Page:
There is a gem of a garden at the Bloomsbury Coffee House, above the Bloomsbury Book Store at 290 E. Main St., or directly off Enders alley between First and Second streets. Bloomsbury’s hidden garden in downtown Ashland is the Ashland Garden Club’s Garden of the Month for September.
The surprising tree-shaded terraced garden is designed, planted, and tended by the Coffee House’s owner David Light. The garden has evolved over the 15 years that Dave has owned the café with many shifts and changes to layout and boundaries of the garden.
There is a watering system in place around the perimeter, but the many containers are watered by hand. Except for an extended two- or three-day cleanup in early Spring and special projects, Dave devotes from four to six hours a month for routine maintenance. Because it is part of the business and therefore carefully monitored, Dave knows he spends an average of $400 per year on the health and improvements to the garden.
Four years ago, Dave and new co-owner Terry Masters put a plan together to remake the garden terrace. They, along with strong customer support, rebuilt the patio into two terraces with a handsome tiled wall and the tiled medallioned drains. Among the stone and timber retaining walls are architectural concrete blocks with a Wright-like design. Dave and Terry created them by repurposing as a mold the plastic containers in which spinach is delivered to the café.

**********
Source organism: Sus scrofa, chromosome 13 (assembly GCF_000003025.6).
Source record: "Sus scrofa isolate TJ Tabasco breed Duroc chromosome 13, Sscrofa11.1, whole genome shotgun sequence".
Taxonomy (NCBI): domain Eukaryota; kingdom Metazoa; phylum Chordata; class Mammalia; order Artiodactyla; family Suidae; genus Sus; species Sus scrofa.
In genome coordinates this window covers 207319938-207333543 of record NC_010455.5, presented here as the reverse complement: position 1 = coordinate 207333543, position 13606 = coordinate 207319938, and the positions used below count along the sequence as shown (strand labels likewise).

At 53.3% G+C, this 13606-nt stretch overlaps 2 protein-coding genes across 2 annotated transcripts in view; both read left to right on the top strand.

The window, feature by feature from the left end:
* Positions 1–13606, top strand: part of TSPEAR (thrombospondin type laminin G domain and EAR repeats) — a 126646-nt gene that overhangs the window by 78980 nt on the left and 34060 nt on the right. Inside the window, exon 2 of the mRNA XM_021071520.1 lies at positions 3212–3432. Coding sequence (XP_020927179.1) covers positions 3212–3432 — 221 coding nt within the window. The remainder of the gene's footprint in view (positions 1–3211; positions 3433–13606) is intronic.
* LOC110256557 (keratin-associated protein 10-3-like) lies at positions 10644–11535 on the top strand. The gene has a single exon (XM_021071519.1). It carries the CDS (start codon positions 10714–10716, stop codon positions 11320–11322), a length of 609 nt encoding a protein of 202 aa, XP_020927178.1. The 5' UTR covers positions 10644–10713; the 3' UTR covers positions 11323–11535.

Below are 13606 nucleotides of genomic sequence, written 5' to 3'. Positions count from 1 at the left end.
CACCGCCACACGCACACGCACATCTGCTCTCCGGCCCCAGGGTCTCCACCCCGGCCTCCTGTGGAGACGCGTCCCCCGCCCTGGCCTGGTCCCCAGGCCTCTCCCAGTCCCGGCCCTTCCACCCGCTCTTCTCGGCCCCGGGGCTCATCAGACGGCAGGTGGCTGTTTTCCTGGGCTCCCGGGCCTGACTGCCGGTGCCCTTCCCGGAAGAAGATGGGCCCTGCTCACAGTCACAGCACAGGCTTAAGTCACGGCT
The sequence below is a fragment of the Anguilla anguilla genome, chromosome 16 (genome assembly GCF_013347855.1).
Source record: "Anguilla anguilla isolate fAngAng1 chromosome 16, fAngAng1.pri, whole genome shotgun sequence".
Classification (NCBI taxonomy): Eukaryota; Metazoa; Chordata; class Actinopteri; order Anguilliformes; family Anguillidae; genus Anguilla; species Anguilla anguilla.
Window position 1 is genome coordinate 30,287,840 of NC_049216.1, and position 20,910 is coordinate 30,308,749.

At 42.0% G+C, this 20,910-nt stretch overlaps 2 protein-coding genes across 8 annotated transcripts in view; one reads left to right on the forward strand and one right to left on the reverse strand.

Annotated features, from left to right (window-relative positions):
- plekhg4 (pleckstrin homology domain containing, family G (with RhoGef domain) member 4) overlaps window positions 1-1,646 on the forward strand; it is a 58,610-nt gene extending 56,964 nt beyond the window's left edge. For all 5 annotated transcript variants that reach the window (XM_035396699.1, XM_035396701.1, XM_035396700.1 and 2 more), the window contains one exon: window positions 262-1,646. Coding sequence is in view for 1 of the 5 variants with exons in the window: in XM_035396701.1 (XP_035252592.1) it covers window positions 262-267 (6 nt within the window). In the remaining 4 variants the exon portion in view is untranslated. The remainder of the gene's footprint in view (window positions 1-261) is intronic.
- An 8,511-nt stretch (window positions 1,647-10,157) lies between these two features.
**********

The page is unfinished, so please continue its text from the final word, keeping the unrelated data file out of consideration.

The bamboo border at the south end of the garden is contained by a two foot deep concrete barrier wall on three sides. The owners are on constant patrol for fugitive shoots on the one remaining side. When Light started the garden in 2002, the decorative water fountain on the west side was one of the first things installed. “Every garden needs its own water feature,” says Dave. The second water feature, in a giant urn, was added this year.
The large almond tree near the southwest corner is one of three almond trees plus the sycamore that were originally here. The other two almonds failed and were removed, opening the garden to a little more light, and replaced by a purple locust. The entire garden area is shady much of the year, so they seek out shade-loving plants. Dave enjoys landscaping as a hobby and his flair is evident. Although there is often lots of color in this garden throughout the seasons, Dave says texture is his most important consideration in choosing plants. Among his many admired plants are weigela, hostas, buddleia, Japanese anemone, and many more. The oak-leaf hydrangea, purchased as a gift from customers, is especially treasured. “Being a shadier garden, one can’t choose their favorite plants but learn to the enjoy and work with the shade lovers.”
Submitted by: Ruth Sloan
With thanks to Louise Shawkat for the suggestion